Business Clinic: What kit checks should we be carrying out?

Whether you have a legal, tax, insurance, management or land issue, Farmers Weekly’s Business Clinic experts can help. Here, Will Oakes of A-Plan Rural Insurance, advises on how to ensure your equipment is well maintained and fully insured.

Q: Over the years our business has grown, and we’ve started doing some contracting and storage alongside the main 283ha arable farming operation.

Our range of kit has been expanded and a neighbour recently suggested that there are legal requirements to have certain checks done. What checks are these, how often should they be done and which bits of kit do they cover?

What are the potential implications, both from a legal perspective and in respect of my insurance if they are not carried out? Do you have any general advice about farm vehicle and machinery safety? For example, what are the most common types of claim, and how can we reduce the risk of these?


A: These are common questions when businesses grow or diversify. It’s important to inform your insurance broker when high-value equipment is purchased and when a business diversifies or pivots to include new services.

Even the simplest of changes can affect your exposure to risk.

See also: Business Clinic: how can we prepare for extreme weather? 

Contracting

First, ensure your public liability insurance covers you for working on farms that do not belong to you, as cover for contracting is not always included as standard by all providers.

Inspections and breakdown cover

The Health and Safety Executive (HSE) website includes a list of what should be inspected and how often. The purpose of an inspection is to identify whether work equipment can be operated, adjusted and maintained safely.

It is critical to ensure that any deterioration is detected and remedied before it becomes a risk to those operating it, or a financial loss to the business.

Some of the typical machinery claims we see include:

  • Breakdown and loss of revenue
  • Theft
  • Fire
  • Injury (liability).

Whether your equipment requires inspection, and how often, is normally determined by legislation and what category of equipment it falls under (see “Equipment categories and regulations”).

Equipment categories and regulations

Boiler/pressure systems

Pressure System Safety Regulations 2000

Lifting equipment

Lifting Operations and Lifting Equipment Regulations 1998

Electrical/mechanical – covers any equipment that is used in a workplace and could pose a risk to people’s health and safety

Provision and Use of Work Equipment Regulations 1998

Local exhaust ventilation

The Control of Substances Hazardous to Health Regulations 2002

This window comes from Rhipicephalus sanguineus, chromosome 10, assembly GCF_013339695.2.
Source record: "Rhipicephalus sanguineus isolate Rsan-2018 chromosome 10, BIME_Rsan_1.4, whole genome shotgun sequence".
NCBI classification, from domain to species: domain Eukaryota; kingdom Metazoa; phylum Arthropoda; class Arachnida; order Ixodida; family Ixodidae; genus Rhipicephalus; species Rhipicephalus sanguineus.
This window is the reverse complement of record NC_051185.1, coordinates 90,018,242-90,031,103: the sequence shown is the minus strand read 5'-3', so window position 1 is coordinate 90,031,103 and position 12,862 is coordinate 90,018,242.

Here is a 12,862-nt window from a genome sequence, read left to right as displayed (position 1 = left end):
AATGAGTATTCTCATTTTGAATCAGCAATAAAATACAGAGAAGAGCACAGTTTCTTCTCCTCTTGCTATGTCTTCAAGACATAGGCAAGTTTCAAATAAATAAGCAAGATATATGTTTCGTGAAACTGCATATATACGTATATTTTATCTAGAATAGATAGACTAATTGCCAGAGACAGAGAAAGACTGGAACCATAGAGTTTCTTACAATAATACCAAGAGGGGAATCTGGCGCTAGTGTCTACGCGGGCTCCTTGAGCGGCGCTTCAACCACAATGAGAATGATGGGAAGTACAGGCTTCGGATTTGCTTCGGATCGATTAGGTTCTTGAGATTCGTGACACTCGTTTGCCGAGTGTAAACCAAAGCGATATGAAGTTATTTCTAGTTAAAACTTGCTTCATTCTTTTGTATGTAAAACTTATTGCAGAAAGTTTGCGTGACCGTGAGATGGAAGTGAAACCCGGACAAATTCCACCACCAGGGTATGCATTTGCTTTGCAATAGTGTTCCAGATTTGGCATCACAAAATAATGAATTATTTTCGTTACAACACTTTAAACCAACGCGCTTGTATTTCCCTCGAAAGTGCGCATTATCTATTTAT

Power presses and associated machinery

Provision and Use of Work Equipment Regulations 1998

Fixed wiring (electrical)

Electricity at Work Regulations 1989

The inspection itself can be undertaken by anyone who has enough knowledge and experience of the equipment to know what to look at. HSE defines a “competent person” as “someone who has the necessary skills, experience and knowledge to manage health and safety”.

However, you can also purchase inspection services from your insurer or broker for a reasonable annual cost.

Equipment should be inspected after purchase and before first use, and at suitable intervals after that. It is also important to recheck when modifications are made.

Failure to do so can leave you uninsured and in breach of government regulations. Moreover, if anyone is injured as a result of faulty or unsafe machinery there are also severe legal implications and a threat of litigation.

Is your equipment suitably insured?

It’s important to know for certain if kit is insured under your current policy, especially when new equipment is purchased, so always check.

Some motor policies, for instance, include cover for attachments automatically – others don’t. Could you afford to replace the kit if it was lost or broke down? Would your business suffer?

Other questions to ask include:

  • Do your staff have training for using the kit?
  • Does the farm have a risk assessment and plan that staff and employers can follow?

Carter Jonas

Thrings Solicitors

A-Plan Insurance

Armstrong Watson

Futures markets and commodity risk management online course:

  • Risk management strategies for a more predictable financial performance
  • Educated conversations when collaborating with your advisors
  • Negotiate better prices with your grain merchants

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